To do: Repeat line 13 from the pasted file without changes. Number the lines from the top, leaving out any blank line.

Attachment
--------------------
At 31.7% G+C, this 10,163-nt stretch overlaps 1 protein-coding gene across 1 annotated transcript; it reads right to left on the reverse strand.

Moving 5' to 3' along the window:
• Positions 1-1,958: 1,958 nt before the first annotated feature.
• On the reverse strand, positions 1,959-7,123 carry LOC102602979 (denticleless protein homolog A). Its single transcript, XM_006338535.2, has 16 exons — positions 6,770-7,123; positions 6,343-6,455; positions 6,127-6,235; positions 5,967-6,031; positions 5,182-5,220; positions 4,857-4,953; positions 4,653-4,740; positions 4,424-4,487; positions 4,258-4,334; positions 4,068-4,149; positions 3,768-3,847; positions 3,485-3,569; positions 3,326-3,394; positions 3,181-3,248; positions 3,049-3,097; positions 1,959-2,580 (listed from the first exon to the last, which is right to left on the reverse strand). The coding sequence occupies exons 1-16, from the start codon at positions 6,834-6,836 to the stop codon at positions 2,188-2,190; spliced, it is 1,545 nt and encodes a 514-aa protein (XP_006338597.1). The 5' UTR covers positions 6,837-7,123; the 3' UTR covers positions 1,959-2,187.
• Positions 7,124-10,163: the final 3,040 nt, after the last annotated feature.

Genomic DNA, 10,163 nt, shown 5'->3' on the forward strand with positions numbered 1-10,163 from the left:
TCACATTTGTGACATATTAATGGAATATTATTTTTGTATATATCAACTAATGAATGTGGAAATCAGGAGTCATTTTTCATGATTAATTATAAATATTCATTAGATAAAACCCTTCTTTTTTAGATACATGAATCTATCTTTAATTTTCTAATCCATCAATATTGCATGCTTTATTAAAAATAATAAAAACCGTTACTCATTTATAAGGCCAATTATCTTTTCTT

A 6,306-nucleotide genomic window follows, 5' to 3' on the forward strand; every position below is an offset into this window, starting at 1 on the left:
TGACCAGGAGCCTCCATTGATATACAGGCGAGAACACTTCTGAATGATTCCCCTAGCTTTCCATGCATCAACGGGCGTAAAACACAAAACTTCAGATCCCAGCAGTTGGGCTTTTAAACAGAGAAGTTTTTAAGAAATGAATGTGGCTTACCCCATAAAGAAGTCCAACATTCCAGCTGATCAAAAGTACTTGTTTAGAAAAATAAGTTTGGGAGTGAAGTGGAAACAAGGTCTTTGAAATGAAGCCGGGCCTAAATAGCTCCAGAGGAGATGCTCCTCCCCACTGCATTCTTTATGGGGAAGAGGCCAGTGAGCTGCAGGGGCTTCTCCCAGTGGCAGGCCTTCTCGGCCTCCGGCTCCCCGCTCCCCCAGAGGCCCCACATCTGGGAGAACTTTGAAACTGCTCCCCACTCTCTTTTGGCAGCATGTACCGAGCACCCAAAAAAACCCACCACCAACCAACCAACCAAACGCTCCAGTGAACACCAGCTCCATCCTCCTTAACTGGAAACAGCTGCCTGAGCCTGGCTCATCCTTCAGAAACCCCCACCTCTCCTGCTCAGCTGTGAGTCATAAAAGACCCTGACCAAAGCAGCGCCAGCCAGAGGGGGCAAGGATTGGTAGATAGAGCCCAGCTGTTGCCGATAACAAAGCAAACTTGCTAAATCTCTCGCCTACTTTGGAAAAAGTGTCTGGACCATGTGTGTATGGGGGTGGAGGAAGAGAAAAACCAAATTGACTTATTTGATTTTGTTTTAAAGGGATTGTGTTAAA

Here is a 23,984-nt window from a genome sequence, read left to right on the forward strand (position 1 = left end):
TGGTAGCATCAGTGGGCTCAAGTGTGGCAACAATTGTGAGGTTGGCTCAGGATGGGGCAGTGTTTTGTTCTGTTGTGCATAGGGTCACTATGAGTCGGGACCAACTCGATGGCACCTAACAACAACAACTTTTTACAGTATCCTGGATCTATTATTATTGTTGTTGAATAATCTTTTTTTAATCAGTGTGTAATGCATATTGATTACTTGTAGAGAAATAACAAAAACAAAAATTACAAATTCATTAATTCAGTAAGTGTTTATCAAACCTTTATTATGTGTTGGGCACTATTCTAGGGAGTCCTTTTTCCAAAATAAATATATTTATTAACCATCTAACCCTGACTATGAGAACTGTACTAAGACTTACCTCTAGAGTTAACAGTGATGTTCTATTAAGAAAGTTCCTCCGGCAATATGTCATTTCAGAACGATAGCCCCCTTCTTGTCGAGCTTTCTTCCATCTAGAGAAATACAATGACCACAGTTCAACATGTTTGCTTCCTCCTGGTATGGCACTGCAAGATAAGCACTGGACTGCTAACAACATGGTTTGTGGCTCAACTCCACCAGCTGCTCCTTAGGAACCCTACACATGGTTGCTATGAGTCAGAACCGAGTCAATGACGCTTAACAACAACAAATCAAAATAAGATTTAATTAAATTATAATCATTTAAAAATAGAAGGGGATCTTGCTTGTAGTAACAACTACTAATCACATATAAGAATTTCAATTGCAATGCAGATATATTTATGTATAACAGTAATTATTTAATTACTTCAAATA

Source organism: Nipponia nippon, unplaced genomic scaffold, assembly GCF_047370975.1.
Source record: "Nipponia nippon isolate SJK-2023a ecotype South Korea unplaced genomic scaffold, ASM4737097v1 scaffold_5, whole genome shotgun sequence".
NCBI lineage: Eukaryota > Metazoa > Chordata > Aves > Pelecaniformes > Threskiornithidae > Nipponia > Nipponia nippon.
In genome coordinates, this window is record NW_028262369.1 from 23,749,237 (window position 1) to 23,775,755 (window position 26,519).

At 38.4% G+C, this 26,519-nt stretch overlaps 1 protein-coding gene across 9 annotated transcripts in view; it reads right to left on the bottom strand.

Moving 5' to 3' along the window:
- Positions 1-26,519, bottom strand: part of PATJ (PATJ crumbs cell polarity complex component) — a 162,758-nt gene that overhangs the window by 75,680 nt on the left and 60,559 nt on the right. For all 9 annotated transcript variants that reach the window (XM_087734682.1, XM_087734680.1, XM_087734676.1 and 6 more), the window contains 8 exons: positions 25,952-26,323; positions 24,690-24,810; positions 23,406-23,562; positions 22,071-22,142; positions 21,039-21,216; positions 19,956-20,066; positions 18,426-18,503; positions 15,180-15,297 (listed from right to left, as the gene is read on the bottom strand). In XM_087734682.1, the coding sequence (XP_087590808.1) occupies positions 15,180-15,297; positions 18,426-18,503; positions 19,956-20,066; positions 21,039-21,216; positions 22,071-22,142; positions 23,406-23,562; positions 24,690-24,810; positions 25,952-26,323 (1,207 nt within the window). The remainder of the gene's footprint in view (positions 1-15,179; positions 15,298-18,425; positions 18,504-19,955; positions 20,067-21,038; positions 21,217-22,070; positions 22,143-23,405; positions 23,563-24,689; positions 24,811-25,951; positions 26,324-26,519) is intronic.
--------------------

Source record: "Nipponia nippon isolate SJK-2023a ecotype South Korea unplaced genomic scaffold, ASM4737097v1 scaffold_5, whole genome shotgun sequence".